Write faster by using text expansion
Text expansion programs are an essential productivity tool for attorneys and other writers. They allow you to type a few characters and turn them into full sentences or paragraphs.
Every attorney should use text expansion and keyboard shortcuts to speed up their writing and reduce typing strain. Text-expansion software — also known as text-replacement or snippet software — allows you to type shorthand cues (such as “rbl”) and have them automatically expand into full words (such as “reasonable”) or even entire sentences, paragraphs, or documents. For example:
You could type the cues “zph” or “adr” to type your phone number or address.
You could type the cue “gfd” to generate the phrase “implied covenant of good faith and fair dealing,” which is convenient if you are litigating a contract claim.
You could type the cue “MSJstandard” and have it expand into a boilerplate legal-standard paragraph for a summary judgment brief.
You could type the cue “zni” to generate a standard response to unsolicited vendor emails, telling them that you aren’t interested and asking them to remove you from their list. (“zni” is made-up shorthand representing the prefix key “z” + “not interested” — the shorthand cue that triggers the expansion can be whatever you want it to be.)
More examples can be found below and in my book Elegant Legal Writing (UC Press 2024), which contains a chapter on advanced technology tips for lawyers and other writers.
Text-expansion software (including Microsoft Word!)
Text expansion is built into some operating systems, including Apple’s macOS and iOS. Here is a screenshot from the Text Replacement settings on my iPhone; these settings can be reached by visiting Settings > General > Keyboard > Text Replacement:
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Text expansion is also built into Microsoft Word. You may have experienced it unwillingly by typing (c) or (e), as in “Rule 15(c)” or “Rule 8(e),” only to have the (c) turn into © or the (e) turn into €.
Any part of a Word document can be turned into an “AutoText” entry that you can replicate with a few keystrokes. Most text expansion systems work with unformatted text, but AutoText entries in Word can preserve the formatting of the original item you copied. When preparing the Elegant Legal Writing manuscript, for example, I created an AutoText entry for the table where I wrote the before-and-after examples. Typing “CompEx” produced the blank table displayed below.
More examples from my setup
Refer to my recent blog post on common keyboard shortcuts and order the Elegant Legal Writing book for more examples of how text expansion and related technologies can help you write more productively. For example, in the book, I explain how my business litigation firm, Rushing McCarl LLP, uses text expansion to quickly communicate about potential objections at trial.
For now, here are a few more examples from my setup:
Typing “rmt” [“Rushing McCarl team”] in the “To” field of an email draft adds the email addresses of attorneys at my firm.
Typing “elww” [Elegant Legal Writing website] generates this newsletter’s home URL, www.elegantlegalwriting.com.
Typing “rmd” generates the beginning of a citation commonly needed for dispositive motions: See McCarl Decl. ¶¶ XX–XX and Ex. XX.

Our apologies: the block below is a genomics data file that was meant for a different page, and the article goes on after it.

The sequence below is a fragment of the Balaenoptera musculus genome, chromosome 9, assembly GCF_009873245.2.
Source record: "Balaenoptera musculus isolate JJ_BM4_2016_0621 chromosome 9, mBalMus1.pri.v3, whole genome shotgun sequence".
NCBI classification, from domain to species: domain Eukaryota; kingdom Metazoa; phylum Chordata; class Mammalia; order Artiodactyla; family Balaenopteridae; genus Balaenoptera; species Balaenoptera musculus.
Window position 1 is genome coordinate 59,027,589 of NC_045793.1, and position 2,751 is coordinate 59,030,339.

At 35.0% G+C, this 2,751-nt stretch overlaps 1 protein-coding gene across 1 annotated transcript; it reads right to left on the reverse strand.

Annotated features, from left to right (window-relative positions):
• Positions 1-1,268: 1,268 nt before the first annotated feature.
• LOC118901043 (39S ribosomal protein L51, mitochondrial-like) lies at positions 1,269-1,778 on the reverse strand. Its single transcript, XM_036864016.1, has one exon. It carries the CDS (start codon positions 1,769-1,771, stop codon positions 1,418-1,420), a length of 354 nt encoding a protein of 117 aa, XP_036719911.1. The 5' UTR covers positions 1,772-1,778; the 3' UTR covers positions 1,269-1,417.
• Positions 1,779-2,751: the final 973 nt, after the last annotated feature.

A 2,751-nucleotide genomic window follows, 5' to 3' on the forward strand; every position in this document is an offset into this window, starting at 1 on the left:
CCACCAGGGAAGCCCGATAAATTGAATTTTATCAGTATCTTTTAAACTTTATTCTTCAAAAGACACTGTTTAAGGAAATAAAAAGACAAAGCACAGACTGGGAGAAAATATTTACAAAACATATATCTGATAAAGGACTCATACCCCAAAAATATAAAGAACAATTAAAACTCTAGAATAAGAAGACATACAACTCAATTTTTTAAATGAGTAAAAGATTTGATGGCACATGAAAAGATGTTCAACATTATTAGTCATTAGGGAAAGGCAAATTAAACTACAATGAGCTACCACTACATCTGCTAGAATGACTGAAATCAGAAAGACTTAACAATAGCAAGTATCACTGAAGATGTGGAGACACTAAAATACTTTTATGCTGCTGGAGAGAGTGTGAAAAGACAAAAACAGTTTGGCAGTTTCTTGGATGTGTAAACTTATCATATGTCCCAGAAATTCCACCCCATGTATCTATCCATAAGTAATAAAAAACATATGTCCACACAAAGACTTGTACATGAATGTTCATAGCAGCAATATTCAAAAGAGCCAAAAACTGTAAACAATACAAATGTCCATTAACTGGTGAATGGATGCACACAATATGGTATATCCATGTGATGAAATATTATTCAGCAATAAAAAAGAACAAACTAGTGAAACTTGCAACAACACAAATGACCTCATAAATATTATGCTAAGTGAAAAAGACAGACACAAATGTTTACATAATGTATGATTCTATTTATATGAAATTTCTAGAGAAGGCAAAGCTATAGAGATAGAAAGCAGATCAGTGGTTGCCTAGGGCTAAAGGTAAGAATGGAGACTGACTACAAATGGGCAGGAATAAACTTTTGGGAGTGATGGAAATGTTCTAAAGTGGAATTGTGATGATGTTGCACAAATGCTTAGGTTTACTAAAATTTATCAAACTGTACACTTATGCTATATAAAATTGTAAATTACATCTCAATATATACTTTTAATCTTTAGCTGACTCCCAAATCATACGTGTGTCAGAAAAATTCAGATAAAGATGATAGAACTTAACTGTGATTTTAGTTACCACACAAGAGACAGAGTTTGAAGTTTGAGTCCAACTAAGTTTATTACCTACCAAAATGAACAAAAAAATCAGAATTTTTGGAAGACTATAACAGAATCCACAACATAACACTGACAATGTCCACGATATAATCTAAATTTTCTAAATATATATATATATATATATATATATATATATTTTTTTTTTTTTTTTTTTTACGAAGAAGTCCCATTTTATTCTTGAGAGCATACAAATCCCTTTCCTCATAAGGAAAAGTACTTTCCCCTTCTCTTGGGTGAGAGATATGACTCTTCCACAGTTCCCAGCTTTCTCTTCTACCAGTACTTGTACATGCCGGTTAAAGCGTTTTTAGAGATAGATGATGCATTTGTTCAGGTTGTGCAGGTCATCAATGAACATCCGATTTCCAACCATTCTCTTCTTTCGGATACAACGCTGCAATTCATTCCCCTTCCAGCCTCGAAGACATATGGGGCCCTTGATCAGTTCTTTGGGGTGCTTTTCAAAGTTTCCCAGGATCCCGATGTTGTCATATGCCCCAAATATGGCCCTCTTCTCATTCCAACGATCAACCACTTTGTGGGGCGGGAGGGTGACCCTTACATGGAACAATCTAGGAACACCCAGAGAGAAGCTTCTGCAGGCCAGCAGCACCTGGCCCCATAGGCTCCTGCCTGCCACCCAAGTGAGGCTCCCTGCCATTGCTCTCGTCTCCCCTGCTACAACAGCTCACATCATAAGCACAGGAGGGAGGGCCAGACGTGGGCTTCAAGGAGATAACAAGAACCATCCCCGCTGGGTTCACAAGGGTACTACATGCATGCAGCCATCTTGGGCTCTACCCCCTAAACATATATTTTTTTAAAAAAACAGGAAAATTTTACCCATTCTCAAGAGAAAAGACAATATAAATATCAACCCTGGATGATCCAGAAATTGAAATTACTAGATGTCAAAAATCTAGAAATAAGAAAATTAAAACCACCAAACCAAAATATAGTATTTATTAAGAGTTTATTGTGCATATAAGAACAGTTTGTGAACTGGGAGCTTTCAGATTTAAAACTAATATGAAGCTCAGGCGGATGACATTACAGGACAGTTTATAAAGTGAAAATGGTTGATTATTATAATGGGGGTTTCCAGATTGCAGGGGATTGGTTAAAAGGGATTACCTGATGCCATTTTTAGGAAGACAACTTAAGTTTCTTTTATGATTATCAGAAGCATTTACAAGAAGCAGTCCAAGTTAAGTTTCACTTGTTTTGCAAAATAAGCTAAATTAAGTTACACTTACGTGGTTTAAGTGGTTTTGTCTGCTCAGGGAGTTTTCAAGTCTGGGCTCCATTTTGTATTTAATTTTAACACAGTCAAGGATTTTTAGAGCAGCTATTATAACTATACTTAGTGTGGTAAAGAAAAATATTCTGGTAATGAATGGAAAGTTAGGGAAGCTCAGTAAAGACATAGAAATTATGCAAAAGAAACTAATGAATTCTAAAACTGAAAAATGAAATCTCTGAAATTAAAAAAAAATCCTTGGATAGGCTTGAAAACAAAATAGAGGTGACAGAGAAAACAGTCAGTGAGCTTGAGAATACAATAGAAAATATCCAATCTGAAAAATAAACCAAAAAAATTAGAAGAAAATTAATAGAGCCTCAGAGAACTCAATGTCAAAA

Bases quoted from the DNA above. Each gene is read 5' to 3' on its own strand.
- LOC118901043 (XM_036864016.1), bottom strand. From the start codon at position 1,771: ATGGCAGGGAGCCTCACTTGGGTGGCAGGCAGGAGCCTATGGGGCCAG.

Typing “ca10” generates “United States Court of Appeals for the Tenth Circuit.”
Typing “zmc” [prefix key “z” + “meet and confer”] generates a template to begin a meet-and-confer letter to an opposing attorney.
Typing “psal” [“Please see the attached letter”] generates this standard, cold, lawyerly cover email to the recipient of a demand letter:
Please see the attached letter.
Founding Partner, Rushing McCarl LLP
Text expansion and AI
Although I don’t use AI-generated text in my writing, I often use tools such as GPT-4 for initial research and error checking. Here’s a helpful prompt I have developed for when I’m facing a difficult grammar question or second-guessing whether a sentence I wrote contains an error. The software’s answer and explanation often point me in the right direction. I usually then read about the relevant concepts in one of my grammar books.
When I want to generate a prompt to check a sentence, I copy the sentence to the clipboard, then type the cue “zae,” which aText expands to this prompt:
You are a helpful copyeditor who is an expert in English grammar and prose style. You work with expert writers, so the feedback and information they expect you to give them is detailed, nuanced, and supported by specific reasoning. I will ask you a series of questions from an author whose book is being copyedited before publication. Please briefly answer each question and provide your reasoning along with two examples.
Are there any errors in the sentence between triple backticks below?
That example shows that good text-expansion programs allow you to use variables in the snippets. In aText, the variable【clipboard】means that the software will paste in the clipboard’s content at that location in the snippet. Indeed, the most common text shortcut I use is “ztd,” which produces today’s date in YYYY-MM-DD format.
Ryan McCarl is a founding partner of Rushing McCarl LLP, author of Elegant Legal Writing (U. Cal. Press 2024), and adjunct professor at Loyola Law School. For more writing tips, subscribe to the Elegant Legal Writing newsletter and follow Ryan on LinkedIn. McCarl’s book is now available on Amazon.
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